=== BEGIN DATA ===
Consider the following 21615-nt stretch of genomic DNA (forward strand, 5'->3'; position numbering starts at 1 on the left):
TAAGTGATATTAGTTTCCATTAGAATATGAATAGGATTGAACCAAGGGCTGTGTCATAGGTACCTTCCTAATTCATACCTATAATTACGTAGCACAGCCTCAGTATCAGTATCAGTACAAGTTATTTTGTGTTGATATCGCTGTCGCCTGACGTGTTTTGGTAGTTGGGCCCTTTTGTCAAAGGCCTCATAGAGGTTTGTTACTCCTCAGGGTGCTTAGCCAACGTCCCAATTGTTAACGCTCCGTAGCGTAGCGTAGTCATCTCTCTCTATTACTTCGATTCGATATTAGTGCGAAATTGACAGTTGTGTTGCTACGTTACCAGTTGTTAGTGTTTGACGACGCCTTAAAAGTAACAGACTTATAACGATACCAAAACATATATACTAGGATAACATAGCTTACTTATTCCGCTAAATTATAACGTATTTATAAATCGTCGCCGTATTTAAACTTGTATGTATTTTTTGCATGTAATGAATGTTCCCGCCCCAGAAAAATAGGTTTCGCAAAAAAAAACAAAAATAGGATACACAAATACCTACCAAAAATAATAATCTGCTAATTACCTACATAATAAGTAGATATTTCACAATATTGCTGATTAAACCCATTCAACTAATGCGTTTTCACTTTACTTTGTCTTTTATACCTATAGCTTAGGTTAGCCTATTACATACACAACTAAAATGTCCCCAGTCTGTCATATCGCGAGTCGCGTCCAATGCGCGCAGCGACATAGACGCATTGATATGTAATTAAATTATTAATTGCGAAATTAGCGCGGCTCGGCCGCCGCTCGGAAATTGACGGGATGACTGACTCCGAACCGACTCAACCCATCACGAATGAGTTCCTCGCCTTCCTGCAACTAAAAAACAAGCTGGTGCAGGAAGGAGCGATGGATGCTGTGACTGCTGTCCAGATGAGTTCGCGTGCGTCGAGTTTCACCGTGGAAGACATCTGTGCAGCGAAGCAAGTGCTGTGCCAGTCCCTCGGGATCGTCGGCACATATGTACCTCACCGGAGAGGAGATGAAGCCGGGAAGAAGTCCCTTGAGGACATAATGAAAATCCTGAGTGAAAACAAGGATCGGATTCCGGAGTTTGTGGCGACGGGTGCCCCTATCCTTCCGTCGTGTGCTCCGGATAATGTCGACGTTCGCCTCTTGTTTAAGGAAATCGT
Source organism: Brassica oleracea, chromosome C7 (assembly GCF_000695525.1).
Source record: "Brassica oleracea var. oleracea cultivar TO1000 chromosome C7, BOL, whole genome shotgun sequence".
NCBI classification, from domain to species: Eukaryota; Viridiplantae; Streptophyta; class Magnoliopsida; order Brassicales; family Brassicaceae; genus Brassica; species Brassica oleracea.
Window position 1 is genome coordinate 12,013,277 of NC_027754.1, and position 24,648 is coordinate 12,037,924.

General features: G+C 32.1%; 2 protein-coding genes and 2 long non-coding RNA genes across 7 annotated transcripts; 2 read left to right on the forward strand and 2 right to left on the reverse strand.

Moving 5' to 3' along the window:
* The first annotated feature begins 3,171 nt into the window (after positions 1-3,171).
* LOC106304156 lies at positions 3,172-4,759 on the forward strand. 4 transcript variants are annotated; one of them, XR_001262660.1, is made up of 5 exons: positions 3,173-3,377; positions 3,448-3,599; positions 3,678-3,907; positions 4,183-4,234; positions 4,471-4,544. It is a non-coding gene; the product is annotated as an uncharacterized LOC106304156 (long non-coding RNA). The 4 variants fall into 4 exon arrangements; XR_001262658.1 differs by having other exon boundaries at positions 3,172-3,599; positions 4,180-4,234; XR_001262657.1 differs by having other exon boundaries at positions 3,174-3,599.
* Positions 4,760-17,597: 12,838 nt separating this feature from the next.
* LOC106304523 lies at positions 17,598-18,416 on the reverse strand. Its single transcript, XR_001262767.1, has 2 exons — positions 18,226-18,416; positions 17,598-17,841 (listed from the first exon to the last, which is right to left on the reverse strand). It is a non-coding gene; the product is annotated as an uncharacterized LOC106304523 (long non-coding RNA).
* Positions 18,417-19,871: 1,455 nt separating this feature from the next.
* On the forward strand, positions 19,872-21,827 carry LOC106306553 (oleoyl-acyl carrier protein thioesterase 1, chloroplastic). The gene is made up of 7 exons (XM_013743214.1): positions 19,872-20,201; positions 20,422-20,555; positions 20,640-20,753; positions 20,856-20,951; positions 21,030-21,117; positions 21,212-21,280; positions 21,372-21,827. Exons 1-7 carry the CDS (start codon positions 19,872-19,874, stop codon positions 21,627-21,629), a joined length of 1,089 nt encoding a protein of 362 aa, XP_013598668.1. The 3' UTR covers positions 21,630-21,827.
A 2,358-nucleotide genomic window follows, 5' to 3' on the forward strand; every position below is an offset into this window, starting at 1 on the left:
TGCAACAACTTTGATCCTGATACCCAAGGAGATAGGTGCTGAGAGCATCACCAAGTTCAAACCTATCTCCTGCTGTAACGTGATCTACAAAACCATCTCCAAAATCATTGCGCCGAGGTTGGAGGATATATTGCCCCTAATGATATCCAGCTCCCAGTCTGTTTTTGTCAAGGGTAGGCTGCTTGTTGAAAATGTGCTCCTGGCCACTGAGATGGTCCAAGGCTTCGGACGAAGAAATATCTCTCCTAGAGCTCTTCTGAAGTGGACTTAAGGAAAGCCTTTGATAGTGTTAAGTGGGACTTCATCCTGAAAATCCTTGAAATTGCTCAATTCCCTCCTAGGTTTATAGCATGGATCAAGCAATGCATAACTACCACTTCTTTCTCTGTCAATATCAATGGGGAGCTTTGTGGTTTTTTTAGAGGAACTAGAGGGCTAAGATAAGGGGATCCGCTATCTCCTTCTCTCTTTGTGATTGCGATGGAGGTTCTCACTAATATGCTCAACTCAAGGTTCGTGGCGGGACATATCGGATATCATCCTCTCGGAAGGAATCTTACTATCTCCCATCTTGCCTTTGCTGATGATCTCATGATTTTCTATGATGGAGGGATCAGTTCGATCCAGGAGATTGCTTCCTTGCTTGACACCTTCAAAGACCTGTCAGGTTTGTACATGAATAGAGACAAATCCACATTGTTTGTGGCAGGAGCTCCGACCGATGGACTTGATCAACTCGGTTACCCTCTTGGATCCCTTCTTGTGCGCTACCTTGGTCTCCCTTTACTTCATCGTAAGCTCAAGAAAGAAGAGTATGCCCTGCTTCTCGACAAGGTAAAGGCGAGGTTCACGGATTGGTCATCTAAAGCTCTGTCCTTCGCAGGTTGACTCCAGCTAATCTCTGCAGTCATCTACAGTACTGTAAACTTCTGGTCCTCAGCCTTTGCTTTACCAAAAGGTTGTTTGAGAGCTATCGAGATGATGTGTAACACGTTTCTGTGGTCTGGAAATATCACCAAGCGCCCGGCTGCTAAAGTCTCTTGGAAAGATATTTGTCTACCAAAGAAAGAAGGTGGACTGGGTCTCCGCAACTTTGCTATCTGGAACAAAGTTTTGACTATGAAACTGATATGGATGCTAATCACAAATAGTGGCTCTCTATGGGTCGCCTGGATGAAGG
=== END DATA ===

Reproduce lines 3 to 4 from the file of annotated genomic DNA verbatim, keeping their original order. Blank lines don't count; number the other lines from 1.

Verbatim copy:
Source organism: Brassica oleracea, chromosome C7 (assembly GCF_000695525.1).
Source record: "Brassica oleracea var. oleracea cultivar TO1000 chromosome C7, BOL, whole genome shotgun sequence".